Is there a trope for 'You know if you had a gun'/ Why are you meleeing?

Most often i see this in MCU projects. The number of times in the Loki series any kind of projection weapons were used was like three. None of the TVA people had projection weapons.

Even worse when you have fliers with projection abilities fighting a non-flier without any, like in Endgame vs Thanos.

See also: Comic-book universes have the most incompetent SWAT teams ever.

Do you want your fights to be over with in a second?

Yes, the MCU ends every movie with an unbelievably stupid endless scene in which faceless hordes are punched in the face by the good guys. But really, how different are those from all the westerns or war movies in which the bad guys shoot off thousands of bullets that never hit anyone or martial arts movies where a horde of baddies step up one by one to fight the hero? Or Superman ever fighting in person instead of using his powers from thousands of miles away or flying in at the speed of light?

Fiction doesn’t have logic. Visual excitement trumps everything. Roger Ebert put out his Ebert’s Little Movie Glossary a quarter century ago, a compendium of idiotic movie cliches that keep getting repeated long after everyone over the age of twelve could spot them. They’ve never change until audiences do. Good luck with that.

“Don’t bring a knife to a gunfight”?

There was an Agents of SHIELD episode I caught part of where a bunch of guys in full SWAT gear and assault rifles breach a room full of bad guys firing guns back at them, but for whatever reason the normal ass main characters ran ahead of the SWAT guys and proceeded to fight the armed bad guys with judo.

This isn’t necessarily dumb in the context of superheros. Superman can punch waaaay harder than a gun. The characters that have more effective range attacks do use them, but for the Hulk to go for range when his fist is orders of magnitude more devastating would be the stupid thing.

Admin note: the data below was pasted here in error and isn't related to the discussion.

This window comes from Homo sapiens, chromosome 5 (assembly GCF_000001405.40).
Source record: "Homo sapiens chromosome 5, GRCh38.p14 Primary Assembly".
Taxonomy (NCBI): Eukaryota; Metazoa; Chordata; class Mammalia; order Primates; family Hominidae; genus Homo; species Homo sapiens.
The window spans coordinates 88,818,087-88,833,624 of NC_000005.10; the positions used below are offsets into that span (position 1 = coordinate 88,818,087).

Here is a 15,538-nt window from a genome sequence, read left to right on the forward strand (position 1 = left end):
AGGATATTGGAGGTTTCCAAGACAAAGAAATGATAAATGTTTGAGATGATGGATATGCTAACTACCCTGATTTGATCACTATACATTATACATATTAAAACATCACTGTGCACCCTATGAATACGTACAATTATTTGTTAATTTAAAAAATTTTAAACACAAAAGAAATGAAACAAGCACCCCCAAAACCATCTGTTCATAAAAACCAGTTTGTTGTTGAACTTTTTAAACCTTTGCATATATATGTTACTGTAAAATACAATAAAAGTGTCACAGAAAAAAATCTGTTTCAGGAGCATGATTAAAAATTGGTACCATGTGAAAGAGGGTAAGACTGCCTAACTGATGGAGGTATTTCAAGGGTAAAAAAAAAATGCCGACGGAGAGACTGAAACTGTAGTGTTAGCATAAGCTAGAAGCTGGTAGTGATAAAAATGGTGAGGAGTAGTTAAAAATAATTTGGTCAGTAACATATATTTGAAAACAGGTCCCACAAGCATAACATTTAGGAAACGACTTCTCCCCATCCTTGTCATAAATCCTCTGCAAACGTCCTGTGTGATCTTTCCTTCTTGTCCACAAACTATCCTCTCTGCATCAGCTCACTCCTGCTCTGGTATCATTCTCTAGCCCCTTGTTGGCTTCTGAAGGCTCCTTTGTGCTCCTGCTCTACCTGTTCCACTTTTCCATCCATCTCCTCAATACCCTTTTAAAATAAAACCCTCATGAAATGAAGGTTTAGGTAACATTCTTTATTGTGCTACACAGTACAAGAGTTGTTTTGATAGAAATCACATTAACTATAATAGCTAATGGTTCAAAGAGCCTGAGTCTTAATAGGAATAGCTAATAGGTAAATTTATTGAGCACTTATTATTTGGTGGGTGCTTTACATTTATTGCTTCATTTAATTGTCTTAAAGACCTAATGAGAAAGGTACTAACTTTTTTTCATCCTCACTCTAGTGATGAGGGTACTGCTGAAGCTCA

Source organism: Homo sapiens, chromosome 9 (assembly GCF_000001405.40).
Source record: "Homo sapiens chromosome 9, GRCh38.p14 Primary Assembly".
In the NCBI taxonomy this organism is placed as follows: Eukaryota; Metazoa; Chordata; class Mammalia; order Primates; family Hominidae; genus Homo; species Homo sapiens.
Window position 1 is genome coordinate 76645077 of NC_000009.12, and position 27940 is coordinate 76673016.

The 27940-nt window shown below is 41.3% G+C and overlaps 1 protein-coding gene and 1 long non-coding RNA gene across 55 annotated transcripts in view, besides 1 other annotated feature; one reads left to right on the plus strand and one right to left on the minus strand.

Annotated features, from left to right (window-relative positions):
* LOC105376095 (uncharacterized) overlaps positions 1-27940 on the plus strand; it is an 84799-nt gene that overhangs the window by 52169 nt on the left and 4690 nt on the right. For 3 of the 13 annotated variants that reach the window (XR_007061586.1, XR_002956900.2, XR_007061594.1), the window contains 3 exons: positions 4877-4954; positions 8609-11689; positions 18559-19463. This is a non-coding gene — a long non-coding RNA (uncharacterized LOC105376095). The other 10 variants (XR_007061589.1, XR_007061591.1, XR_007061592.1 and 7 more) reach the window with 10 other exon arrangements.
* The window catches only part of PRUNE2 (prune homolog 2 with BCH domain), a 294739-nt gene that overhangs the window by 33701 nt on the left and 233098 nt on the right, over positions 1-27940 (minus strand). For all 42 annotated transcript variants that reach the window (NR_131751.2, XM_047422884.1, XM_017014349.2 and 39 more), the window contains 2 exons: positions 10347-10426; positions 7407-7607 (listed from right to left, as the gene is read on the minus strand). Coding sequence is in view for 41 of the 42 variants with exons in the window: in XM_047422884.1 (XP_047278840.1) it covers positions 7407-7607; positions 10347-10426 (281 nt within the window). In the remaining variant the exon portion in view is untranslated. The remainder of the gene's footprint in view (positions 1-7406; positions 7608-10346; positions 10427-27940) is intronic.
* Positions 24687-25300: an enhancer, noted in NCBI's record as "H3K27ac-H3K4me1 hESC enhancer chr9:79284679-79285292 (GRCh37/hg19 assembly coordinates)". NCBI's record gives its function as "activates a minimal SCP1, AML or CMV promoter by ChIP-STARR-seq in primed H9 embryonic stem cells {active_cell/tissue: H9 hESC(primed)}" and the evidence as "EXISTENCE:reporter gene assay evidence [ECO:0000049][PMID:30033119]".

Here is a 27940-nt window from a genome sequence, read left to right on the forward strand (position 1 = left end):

The original Ghostbusters fought Gozer at the end, bringing their streams together. It was cool. The rebooted Ghostbusters fought a horde of faceless ghosts, Marvel style. It wasn’t cool.

Hey, I got an idea for the next MCU movie. Show Iron Man stepping on an anthill. For a half hour.

As in Infinity War…eventually one of the ants gets tired of all the buzzing and knocks down Tony…errr…Rhodey, with an anchor or something.

I just rewatched blade and the (pretty cool if a little cheesey now) opening scene of that is the most ridiculous example of this. Blade walks into a warehouse rave full of countless vampires, a good percentage of them apparently packing various firearms. But other than the odd pot shot (not taken from cover, obviously so Blade can return fire and a take out the shooter with a single shot) they all line up to fight blade hand-to-hand one at a time.

This is a trope of it’s own. There is no surer guarantee that a body of infantry in an action movie will be spectacularly incompetent at every aspect of military conduct than being presented as “elite”. The more bad ass they are attired and equipped the more certain they will not be able to hit a barn door or show a hint of situational awareness.